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Renal dysplasia, bilateral
Bilateral renal dysplasia is a form of renal dysplasia (RD; see this term), a renal tract malformation in which the development of both kidneys is abnormal and incomplete. Bilateral RD can be segmental, and of variable severity, with renal aplasia corresponding to extreme RD.
ORPHA:93173Classification level: Subtype of disorder
- Kidney dysplasia, bilateral
- Prevalence: Unknown
- Inheritance: Not applicable or Autosomal dominant
- Age of onset: All ages
- ICD-10: Q61.4
- OMIM: -
- UMLS: C0431698
- MeSH: -
- GARD: -
- MedDRA: -
The prevalence of bilateral renal dysplasia is unknown.
The classic antenatal presentation of renal dysplasia is of either large or small bright kidneys, with or without cystic spaces at the routine 20-week scan. Extreme bilateral RD may limit renal function to such an extent that oligohydramnios occurs with the Potter sequence (lung hypoplasia, severe renal failure, wide-set eyes, flattened nose, receding chin, large and low-set ears deficient in cartilage). Neonates born with the Potter sequence will die shortly after birth. Patients with some residual renal function may develop hypertension, proteinuria and renal failure during childhood.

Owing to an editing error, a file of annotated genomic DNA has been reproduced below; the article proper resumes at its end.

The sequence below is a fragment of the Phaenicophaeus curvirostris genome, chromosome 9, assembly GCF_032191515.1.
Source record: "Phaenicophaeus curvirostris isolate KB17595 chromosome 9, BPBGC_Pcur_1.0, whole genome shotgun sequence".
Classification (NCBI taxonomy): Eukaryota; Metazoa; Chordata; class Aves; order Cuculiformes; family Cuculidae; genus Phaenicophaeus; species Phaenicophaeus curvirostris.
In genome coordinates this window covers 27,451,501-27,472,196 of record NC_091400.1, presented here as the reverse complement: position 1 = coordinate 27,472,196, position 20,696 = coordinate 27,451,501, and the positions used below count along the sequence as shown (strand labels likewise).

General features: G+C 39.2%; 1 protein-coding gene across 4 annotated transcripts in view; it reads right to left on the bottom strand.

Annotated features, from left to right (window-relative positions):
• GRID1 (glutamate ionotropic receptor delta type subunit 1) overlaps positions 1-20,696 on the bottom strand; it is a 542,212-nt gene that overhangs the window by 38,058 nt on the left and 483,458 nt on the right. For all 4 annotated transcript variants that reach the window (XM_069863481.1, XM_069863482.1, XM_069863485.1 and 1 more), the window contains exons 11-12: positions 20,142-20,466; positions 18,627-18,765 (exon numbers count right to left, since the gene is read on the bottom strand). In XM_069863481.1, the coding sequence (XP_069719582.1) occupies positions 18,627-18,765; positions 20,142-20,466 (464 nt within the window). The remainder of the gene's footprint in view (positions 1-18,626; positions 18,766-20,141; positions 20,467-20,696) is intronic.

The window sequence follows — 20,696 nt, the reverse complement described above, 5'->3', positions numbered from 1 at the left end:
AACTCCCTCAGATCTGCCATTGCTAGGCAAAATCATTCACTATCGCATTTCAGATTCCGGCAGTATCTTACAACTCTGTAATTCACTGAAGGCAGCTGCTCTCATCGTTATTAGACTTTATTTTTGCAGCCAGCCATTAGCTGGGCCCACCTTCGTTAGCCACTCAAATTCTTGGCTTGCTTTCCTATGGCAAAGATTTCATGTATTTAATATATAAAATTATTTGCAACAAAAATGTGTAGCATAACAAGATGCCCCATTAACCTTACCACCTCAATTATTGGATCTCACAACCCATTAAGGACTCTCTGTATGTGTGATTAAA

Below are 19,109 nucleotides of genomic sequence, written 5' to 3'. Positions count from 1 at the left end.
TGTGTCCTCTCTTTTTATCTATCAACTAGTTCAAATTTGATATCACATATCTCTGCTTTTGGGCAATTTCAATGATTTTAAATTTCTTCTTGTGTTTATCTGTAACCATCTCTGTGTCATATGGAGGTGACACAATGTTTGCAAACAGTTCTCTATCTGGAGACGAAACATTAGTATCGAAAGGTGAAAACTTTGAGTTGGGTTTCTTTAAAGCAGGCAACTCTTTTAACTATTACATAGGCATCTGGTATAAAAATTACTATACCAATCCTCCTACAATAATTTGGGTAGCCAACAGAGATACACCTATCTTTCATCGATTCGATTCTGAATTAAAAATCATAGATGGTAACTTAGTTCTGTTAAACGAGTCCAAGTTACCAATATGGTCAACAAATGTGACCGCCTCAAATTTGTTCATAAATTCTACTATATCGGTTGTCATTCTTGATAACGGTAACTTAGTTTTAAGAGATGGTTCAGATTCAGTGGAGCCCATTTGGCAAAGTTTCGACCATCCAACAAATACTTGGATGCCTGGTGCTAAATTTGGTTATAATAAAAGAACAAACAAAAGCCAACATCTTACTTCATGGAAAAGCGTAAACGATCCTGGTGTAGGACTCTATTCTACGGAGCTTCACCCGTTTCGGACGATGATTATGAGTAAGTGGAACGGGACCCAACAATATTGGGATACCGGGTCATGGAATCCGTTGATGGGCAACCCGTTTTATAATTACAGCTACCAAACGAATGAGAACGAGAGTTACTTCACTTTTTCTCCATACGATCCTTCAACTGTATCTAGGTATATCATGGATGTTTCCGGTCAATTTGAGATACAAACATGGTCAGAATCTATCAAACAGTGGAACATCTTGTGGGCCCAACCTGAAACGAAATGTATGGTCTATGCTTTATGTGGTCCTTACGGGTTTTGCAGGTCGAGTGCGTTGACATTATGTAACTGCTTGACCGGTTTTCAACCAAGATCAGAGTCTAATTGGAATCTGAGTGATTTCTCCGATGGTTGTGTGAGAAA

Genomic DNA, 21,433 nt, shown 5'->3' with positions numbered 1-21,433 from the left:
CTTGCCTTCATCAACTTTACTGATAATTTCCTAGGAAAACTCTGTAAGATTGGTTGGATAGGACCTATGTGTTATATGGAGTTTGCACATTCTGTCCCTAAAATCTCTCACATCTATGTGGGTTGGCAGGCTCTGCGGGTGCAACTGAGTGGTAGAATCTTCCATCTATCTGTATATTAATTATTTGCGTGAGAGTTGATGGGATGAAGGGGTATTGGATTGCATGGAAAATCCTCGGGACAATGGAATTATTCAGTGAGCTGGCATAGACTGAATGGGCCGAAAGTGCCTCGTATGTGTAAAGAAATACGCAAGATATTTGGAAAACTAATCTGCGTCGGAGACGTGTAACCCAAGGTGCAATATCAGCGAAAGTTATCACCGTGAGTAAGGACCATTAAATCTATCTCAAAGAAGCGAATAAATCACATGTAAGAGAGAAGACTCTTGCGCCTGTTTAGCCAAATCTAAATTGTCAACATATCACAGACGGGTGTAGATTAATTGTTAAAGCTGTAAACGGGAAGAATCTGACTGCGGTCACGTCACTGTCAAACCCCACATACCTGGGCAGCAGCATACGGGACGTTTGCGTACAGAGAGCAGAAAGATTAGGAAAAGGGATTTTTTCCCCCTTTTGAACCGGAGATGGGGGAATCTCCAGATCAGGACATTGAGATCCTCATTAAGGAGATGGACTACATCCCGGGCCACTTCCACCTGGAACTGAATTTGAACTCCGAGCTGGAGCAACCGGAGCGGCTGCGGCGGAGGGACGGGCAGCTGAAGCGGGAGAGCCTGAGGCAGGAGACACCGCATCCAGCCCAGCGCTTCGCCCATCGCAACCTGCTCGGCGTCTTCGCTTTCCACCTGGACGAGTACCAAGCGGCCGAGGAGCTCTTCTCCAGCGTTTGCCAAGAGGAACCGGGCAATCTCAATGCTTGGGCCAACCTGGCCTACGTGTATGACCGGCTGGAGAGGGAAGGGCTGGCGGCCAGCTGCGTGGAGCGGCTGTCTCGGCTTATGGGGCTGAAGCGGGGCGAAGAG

The etiology of RD is unknown. RD can be part of a syndrome, such as Kallmann syndrome, Bardet-Biedl syndrome, Beckwith-Wiedemann syndrome, diGeorge syndrome, Fraser syndrome, renal coloboma syndrome, and renal cysts and diabetes syndrome (see these terms). HNF1B (17q12), PAX2 (10q24.3-q25.1) and uroplakins genes, which are associated with some of these syndromes, may have an important role in the pathogenesis of RD. Renal dysplasia can also be found in cases of urine obstruction in utero, such as posterior urethral valves, vesicoureteral reflux (see these terms), or pelviureteric junction obstruction. Whether the dysplasia is a parallel presentation of these congenital anomalies, or a consequence of the high urine pressure, remains to be determined.